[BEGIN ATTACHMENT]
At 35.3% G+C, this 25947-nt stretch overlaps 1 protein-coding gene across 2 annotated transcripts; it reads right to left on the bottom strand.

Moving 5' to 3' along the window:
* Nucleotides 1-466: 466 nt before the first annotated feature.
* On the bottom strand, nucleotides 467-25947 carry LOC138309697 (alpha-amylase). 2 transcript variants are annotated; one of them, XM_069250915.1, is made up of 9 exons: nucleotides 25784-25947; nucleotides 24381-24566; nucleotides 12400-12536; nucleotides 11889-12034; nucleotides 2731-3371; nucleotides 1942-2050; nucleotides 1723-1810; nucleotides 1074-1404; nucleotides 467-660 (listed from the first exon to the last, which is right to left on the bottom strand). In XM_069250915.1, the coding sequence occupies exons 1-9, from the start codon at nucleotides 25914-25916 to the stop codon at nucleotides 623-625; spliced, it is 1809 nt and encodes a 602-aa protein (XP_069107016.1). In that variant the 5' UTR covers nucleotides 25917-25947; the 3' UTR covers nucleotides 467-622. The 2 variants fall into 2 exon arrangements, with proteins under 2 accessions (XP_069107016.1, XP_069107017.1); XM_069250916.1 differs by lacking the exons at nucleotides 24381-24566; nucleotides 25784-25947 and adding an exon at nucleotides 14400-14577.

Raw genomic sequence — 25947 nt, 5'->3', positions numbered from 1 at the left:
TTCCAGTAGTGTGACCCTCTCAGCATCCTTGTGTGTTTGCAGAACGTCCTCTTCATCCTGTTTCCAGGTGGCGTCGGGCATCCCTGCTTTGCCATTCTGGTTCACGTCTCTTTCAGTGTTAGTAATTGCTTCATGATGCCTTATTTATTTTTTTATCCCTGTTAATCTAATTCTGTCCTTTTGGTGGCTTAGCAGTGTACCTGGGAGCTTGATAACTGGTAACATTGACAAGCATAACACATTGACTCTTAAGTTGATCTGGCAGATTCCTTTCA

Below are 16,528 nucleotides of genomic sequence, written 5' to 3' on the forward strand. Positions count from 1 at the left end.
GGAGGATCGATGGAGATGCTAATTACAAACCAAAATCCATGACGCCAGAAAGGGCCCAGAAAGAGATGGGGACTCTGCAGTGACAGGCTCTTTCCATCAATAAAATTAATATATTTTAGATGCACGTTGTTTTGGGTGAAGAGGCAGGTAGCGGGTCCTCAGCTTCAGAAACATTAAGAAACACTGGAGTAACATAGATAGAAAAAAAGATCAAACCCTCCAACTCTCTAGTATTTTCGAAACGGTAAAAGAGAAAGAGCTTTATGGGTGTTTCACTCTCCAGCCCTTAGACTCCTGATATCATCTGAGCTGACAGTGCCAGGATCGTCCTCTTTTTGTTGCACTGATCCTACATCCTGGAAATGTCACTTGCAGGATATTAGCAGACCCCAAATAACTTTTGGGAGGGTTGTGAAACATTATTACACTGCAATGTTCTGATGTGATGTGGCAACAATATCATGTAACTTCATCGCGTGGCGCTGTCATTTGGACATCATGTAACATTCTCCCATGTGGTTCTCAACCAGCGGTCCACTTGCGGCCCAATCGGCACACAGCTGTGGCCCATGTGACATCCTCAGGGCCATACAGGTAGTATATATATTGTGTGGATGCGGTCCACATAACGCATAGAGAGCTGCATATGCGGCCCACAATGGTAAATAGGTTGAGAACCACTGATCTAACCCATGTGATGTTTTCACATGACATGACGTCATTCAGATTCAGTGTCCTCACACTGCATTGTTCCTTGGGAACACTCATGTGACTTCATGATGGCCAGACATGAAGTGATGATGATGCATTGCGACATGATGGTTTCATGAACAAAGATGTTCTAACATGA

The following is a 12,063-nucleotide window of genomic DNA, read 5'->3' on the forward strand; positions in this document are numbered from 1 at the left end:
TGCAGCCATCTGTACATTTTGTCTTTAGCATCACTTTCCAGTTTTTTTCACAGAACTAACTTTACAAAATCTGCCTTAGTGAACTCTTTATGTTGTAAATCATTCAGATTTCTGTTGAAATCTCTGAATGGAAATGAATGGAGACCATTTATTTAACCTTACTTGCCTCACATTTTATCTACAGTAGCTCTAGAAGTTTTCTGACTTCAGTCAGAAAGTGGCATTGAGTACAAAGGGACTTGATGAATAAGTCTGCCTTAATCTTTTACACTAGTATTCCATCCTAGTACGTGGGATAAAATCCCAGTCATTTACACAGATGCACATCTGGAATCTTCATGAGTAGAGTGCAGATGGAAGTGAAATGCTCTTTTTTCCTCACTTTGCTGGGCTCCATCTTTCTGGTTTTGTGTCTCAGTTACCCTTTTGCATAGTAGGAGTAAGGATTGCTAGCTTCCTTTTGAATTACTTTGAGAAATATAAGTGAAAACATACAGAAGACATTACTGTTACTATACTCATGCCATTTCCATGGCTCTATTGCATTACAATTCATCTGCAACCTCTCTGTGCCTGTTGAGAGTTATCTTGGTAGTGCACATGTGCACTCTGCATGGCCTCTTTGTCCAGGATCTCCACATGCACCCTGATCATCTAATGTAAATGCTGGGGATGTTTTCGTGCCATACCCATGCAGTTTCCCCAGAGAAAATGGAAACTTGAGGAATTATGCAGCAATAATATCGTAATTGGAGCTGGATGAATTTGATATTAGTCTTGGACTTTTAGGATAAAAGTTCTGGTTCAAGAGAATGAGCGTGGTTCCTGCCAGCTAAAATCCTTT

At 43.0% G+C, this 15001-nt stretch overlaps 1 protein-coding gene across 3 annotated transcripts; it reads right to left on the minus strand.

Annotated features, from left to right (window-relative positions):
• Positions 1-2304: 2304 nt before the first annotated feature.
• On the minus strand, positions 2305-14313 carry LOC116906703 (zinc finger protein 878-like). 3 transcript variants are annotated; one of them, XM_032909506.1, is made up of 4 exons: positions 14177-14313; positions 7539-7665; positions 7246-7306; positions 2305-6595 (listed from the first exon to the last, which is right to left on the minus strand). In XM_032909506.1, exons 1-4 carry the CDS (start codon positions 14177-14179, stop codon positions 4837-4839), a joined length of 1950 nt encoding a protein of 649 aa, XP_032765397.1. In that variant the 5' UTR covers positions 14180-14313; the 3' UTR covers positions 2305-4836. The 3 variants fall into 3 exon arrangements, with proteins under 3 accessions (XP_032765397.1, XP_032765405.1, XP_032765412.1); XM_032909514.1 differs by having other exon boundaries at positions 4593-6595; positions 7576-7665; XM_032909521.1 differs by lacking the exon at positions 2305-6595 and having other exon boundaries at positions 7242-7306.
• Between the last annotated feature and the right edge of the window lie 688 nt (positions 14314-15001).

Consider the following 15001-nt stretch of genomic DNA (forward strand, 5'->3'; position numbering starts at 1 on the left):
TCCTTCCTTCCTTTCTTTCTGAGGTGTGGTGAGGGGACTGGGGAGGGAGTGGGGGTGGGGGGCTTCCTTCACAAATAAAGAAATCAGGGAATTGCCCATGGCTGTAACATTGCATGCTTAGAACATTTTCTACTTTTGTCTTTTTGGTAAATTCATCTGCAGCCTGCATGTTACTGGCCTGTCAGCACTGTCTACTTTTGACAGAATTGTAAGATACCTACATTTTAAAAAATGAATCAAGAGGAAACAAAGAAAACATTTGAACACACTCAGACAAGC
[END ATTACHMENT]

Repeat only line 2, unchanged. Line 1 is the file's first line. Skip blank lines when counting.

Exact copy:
Moving 5' to 3' along the window: